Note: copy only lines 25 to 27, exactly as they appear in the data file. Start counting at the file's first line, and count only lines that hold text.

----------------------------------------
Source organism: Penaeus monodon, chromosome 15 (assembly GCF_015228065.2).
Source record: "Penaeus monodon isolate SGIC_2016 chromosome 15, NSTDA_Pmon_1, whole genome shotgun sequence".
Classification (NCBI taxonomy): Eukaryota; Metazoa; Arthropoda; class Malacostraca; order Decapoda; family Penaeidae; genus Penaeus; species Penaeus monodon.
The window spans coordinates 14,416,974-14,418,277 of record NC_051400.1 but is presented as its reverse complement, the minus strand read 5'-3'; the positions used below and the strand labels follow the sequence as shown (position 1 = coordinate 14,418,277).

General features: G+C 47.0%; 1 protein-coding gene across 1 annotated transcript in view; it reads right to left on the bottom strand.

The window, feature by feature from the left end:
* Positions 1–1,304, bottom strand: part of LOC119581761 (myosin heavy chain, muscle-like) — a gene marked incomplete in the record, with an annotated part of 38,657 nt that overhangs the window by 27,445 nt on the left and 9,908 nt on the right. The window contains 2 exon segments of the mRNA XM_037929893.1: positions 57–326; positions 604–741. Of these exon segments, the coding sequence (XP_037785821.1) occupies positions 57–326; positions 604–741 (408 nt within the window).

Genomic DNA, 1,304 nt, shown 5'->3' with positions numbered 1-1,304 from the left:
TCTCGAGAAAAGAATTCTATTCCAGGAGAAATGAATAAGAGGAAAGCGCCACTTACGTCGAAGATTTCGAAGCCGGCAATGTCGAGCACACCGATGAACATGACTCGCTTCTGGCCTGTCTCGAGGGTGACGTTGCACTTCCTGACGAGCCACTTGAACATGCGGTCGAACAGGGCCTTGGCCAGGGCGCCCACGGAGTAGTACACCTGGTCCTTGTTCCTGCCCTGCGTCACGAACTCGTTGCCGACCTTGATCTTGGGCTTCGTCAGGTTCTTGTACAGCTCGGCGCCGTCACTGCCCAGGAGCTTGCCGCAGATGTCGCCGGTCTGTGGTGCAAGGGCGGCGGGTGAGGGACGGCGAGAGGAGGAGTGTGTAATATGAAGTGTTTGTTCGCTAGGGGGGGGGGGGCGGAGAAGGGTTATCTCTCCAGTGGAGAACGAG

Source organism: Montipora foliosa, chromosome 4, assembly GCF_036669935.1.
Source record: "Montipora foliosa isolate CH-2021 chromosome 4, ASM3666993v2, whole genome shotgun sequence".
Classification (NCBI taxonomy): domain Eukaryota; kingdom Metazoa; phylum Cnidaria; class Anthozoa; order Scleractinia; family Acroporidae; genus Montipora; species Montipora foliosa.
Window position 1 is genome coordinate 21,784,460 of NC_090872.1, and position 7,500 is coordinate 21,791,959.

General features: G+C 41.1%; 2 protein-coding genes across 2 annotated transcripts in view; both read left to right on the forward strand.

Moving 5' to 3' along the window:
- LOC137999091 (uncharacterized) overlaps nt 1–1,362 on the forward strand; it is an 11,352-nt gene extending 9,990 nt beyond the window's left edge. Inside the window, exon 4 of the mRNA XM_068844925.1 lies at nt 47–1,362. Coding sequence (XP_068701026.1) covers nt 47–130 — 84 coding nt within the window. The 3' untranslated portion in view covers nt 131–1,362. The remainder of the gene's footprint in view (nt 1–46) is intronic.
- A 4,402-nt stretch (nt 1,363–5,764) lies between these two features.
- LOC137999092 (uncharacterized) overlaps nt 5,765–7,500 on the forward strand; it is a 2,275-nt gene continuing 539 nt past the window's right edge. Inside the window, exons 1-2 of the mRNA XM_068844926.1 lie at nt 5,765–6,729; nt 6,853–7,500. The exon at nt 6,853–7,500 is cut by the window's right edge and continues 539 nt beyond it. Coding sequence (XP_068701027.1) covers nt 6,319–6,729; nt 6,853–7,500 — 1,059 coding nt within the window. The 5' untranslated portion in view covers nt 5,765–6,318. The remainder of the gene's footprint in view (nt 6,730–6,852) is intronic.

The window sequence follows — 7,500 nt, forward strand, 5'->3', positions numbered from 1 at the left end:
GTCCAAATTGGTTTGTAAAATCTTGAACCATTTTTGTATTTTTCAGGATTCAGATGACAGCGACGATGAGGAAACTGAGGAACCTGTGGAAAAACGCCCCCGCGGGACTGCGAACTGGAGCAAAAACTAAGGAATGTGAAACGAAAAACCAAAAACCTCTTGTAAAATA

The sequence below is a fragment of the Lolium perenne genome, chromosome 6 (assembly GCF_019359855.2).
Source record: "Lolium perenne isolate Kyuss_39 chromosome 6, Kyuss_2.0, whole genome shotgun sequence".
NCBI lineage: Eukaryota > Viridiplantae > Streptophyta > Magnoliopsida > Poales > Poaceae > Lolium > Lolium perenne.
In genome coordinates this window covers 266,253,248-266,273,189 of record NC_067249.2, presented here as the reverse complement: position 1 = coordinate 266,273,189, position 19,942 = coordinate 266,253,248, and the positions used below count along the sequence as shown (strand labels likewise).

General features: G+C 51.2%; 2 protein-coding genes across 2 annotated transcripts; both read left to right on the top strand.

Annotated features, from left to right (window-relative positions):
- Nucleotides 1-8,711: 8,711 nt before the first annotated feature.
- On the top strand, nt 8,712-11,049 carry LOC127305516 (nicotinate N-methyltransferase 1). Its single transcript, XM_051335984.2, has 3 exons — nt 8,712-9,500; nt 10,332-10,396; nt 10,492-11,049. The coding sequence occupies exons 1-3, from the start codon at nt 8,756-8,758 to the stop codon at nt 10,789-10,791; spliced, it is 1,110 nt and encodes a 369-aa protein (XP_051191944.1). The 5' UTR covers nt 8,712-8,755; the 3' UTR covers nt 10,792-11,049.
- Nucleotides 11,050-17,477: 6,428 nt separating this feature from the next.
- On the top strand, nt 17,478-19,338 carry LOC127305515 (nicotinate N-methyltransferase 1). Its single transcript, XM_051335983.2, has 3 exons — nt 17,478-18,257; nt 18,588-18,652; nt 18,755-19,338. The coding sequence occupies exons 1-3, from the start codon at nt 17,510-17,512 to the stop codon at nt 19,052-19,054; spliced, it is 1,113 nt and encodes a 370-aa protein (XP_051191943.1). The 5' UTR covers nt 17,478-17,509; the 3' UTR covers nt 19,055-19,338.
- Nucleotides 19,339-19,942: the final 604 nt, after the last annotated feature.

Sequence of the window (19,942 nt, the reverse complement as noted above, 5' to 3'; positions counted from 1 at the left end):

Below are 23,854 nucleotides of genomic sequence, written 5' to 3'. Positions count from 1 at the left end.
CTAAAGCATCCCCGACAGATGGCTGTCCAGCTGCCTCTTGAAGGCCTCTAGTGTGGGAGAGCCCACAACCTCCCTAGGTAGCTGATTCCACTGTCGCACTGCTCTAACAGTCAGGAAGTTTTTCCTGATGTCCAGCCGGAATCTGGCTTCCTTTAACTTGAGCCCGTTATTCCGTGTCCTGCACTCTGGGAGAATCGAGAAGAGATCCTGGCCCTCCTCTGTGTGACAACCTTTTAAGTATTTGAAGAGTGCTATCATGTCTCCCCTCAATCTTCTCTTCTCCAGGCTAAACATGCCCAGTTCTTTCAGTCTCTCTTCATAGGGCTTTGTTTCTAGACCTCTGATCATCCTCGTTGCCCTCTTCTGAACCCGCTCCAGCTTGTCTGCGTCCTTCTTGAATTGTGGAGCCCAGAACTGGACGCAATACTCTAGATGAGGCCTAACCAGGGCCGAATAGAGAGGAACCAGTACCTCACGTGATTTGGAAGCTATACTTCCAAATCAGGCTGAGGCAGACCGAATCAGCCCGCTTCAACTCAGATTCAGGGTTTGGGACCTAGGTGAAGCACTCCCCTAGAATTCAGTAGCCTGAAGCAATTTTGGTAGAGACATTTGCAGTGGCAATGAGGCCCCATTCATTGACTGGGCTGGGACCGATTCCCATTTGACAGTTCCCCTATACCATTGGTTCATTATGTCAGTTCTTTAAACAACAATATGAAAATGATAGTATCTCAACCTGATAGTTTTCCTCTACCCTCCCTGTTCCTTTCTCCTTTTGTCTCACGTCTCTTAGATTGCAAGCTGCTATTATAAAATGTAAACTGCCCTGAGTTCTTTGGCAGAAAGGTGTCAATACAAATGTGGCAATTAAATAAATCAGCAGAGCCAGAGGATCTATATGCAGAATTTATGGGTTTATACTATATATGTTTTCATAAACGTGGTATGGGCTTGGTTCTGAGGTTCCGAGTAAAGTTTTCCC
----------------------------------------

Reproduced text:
General features: G+C 51.2%; 2 protein-coding genes across 2 annotated transcripts; both read left to right on the top strand.

Annotated features, from left to right (window-relative positions):
- Nucleotides 1-8,711: 8,711 nt before the first annotated feature.